A novel 3D intestine barrier model to study the immune response upon exposure to microplastics

Abstract

The plausibility of human exposure to microplastics has increased within the last years. Microplastics have been found in different food types including seafood, salt, sugar and beverages. So far, human health effects of microplastics after ingestion are unknown. Herein, we designed a novel, three-dimensional in vitro intestinal model consisting of the human intestinal epithelial cell lines Caco-2 and HT29-MTX-E12 as well as human blood monocyte-derived macrophages and dendritic cells that is suitable to assess the possible effects of ingested microplastics. Relevant microplastic particles (in the order of 50–500 µm), including polymers representing tire wear and polyolefins, which represent major sources of microplastic in the EU, were compared to other polymer classes and an inorganic microparticle, healing earth, which is intended for human consumption. Microplastic particles were exposed at concentrations of 823.5–1380.0 µg/cm2 to the model using a dry powder insufflator system to aerosolize the particles directly on the intestinal model’s surface. Cytotoxicity was investigated after 6, 24 and 48 h of exposure via measuring the release of lactate dehydrogenase. Inflammatory end points including the cytokines IL-8, TNFα and IL-1β as well as changes of the barrier integrity after exposure were additionally monitored. We demonstrated that all of the microplastics and the healing earth particles did not cause any significant cytotoxicity or release of (pro-)inflammatory cytokines and did not change the barrier integrity of the co-culture at any of the time points investigated.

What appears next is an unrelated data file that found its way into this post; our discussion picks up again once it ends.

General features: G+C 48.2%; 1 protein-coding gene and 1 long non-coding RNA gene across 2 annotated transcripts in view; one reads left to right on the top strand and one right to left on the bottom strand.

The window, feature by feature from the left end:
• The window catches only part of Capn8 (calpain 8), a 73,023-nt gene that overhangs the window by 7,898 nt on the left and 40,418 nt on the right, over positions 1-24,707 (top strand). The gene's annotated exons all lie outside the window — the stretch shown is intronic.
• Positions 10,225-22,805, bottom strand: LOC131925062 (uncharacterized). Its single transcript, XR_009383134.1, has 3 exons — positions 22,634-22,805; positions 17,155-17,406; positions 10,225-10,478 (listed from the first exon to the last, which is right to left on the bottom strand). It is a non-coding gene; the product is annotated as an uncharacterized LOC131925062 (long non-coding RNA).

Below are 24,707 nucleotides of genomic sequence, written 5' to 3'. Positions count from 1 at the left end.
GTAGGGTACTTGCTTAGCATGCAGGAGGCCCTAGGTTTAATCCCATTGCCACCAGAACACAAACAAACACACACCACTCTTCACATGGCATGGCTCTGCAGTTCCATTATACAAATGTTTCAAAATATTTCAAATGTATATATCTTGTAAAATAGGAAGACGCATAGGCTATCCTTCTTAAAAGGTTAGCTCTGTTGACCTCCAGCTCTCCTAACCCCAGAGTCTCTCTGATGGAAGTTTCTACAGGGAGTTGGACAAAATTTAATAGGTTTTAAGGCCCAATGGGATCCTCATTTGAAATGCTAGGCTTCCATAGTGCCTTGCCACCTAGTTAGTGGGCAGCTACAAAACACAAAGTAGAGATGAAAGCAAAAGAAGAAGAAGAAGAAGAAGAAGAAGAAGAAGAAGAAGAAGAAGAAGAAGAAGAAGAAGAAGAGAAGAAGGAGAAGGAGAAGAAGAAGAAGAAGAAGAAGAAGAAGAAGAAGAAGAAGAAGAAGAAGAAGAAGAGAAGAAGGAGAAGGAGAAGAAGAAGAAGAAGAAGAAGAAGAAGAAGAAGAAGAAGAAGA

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Acknowledgements

This work was supported by the Adolphe Merkle Foundation and BASF SE. We thank Dr. Miguel Spuch for the illustrational work of Figs. 2a and 6a and Prof. B. Schwaller from the Institute of Anatomy of the University Fribourg for the support with the histology cuts. R.L acknowledges funding from SPARK by Swiss National Science Foundation (190287). D.S. acknowledges funding from SPARK by Swiss National Science Foundation (190440).

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Correspondence to Roman Lehner.

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RL and WW are employees of BASF SE, a company producing plastics.

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Lehner, R., Wohlleben, W., Septiadi, D. et al. A novel 3D intestine barrier model to study the immune response upon exposure to microplastics. Arch Toxicol 94, 2463–2479 (2020). https://doi.org/10.1007/s00204-020-02750-1

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Keywords

  • Microplastics
  • Polymers
  • Tire dust
  • Polyamide
  • Polyurethane
  • Polypropylene
  • Human hazard
  • 3D intestine co-culture model
  • (Pro-)inflammatory cytokines